The dike is part of a system that protects the low-lying farmlands of Fir Island, Washington.  The spur dike at Wiley Slough serves as a trail out into the wetlands of the Skagit River delta.  Many activities take place here include duck hunting, bird watching, hiking and dog training.  At different times, you may find the waters flowing either upstream or downstream.  This will depend on the river levels and the tides of Skagit Bay.   Lush botanical gardens of native plants, shrubs and trees line both sides of the dike.  The wetlands extend in all directions.  You can click on the photos to enlarge them.


The dike trail ends in the salt marshes bordering Skagit Bay.  Across the Strait of Juan de Fuca, beyond Camano and Whidbey Islands, the Olympic Mountain Range comes into view (left).  The mountains are about 50 miles/80 km away.  Occasionally, strong windstorms will blow in off the Strait.

You can also see Fidalgo Island from here (right) including its highest point, Mount Erie.


Standing watch over the whole area is an active volcano.  Indigenous people call it Komo Kulshan.  Europeans named it Mount Baker.

That's the setting for the Case of the Scattered Skivvies.  If you think you know the story of those strange artifacts in the first photo, send your brief accounts to me using the Contact Form.  I will publish the stories in a future post.  Don't worry, I don't compile or use mailing lists for anything.  Good luck.  I am looking forward to reading your stories.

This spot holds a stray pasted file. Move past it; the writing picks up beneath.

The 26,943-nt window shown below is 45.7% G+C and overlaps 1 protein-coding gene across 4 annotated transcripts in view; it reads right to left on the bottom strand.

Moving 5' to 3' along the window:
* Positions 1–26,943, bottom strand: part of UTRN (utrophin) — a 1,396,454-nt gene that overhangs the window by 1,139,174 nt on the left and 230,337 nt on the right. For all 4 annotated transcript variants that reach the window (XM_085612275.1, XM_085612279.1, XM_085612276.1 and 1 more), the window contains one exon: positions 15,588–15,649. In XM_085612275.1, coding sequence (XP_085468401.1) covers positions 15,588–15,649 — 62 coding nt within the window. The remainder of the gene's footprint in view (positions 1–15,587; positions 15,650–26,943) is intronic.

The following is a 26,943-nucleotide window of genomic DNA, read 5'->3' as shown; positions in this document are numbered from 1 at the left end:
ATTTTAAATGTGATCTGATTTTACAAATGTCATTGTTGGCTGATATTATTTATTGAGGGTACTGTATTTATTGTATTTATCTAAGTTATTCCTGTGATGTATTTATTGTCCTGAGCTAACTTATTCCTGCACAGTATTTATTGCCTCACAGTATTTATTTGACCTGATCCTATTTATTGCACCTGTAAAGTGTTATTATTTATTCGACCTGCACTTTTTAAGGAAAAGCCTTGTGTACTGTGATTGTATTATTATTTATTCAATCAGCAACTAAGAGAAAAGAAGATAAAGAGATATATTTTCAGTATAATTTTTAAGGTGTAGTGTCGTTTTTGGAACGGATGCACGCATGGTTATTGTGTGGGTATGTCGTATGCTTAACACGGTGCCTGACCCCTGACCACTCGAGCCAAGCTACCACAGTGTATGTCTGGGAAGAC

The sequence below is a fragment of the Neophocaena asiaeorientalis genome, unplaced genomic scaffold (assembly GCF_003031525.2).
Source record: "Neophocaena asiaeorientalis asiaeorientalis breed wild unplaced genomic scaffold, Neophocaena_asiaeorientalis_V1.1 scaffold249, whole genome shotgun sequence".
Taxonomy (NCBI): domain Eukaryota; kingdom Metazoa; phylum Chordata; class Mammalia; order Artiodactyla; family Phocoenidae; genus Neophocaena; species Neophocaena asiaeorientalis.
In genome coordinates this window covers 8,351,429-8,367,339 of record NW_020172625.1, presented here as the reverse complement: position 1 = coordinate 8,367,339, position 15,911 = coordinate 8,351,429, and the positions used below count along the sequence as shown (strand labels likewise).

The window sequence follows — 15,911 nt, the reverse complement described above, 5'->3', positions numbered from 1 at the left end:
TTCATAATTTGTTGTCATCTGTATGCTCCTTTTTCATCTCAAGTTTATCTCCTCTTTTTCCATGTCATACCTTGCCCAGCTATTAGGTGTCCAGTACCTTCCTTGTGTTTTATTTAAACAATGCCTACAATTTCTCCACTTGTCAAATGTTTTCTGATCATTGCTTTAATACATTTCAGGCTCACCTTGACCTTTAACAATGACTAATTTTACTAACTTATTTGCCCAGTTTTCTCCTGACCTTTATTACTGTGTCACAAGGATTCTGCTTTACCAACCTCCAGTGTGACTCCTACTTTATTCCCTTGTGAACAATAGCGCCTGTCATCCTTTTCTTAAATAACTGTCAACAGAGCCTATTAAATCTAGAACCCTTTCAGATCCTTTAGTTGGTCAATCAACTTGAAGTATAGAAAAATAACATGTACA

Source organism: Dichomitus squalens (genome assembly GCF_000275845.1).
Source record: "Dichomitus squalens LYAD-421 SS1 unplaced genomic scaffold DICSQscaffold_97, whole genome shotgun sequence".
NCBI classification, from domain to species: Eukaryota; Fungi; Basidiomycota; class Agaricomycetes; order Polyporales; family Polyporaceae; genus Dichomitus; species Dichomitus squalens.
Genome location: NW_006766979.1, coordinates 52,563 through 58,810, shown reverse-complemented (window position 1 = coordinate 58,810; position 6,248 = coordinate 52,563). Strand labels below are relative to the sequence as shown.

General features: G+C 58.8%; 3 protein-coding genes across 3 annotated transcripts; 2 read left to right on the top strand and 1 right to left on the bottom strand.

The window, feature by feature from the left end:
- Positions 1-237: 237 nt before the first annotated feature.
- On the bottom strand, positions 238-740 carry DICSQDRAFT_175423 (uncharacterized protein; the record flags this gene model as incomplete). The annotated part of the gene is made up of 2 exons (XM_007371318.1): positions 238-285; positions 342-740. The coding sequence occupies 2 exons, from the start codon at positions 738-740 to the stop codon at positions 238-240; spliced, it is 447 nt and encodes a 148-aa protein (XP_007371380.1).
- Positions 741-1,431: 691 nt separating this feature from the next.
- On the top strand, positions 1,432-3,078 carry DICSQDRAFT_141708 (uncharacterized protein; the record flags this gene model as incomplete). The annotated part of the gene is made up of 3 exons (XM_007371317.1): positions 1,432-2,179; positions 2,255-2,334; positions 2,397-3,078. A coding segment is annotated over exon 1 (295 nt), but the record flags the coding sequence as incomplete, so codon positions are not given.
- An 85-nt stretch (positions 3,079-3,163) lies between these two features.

Friday, January 4, 2013

Skywatch Friday: Second Day


Skagit Bay on New Year's Day began with fog, but it quickly cleared to give us the most beautiful sunny day we have seen for many weeks.  This winter has been persistently overcast, dark and rainy, which would explain my long dry spell for Skywatch photos.  October 19, 2012 was my last Skywatch post and the beginning of one of the darkest winters on record here.  With only rare exceptions, there has literally been no sky to be watched.  2013 has finally broken that pattern.  The year began with three beautiful sunny days.  The photos here are of sunrise on January 2nd.


Clear skies in winter also mean chilly temperatures.  Each morning began at or below the freezing mark.  Today, January 4th, we are back to overcast and gray skies, warmer temperatures and mists over the bay.  Meteorologists call it a "marine push."  We call it "ocean air."  Forecasts predict some clearing this afternoon, but I won't hold my breath.






Wednesday, January 2, 2013

First Day 2013


Yesterday, New Year's Day, I participated in the First Day Hike at nearby Deception Pass State Park.  In Washington State, thirteen parks hosted First Day events to kick off the centennial year commemoration of our state park system.  Participants gathered at the kitchen in the Bowman Bay picnic grounds.  Our route would be the Bowman-Rosario Nature Trail out to Rosario Head.


I arrived early to catch some images of the park in the morning light.  It has been a long, dark and wet winter so far.  In fact, December, 2012 was one of the darkest on record.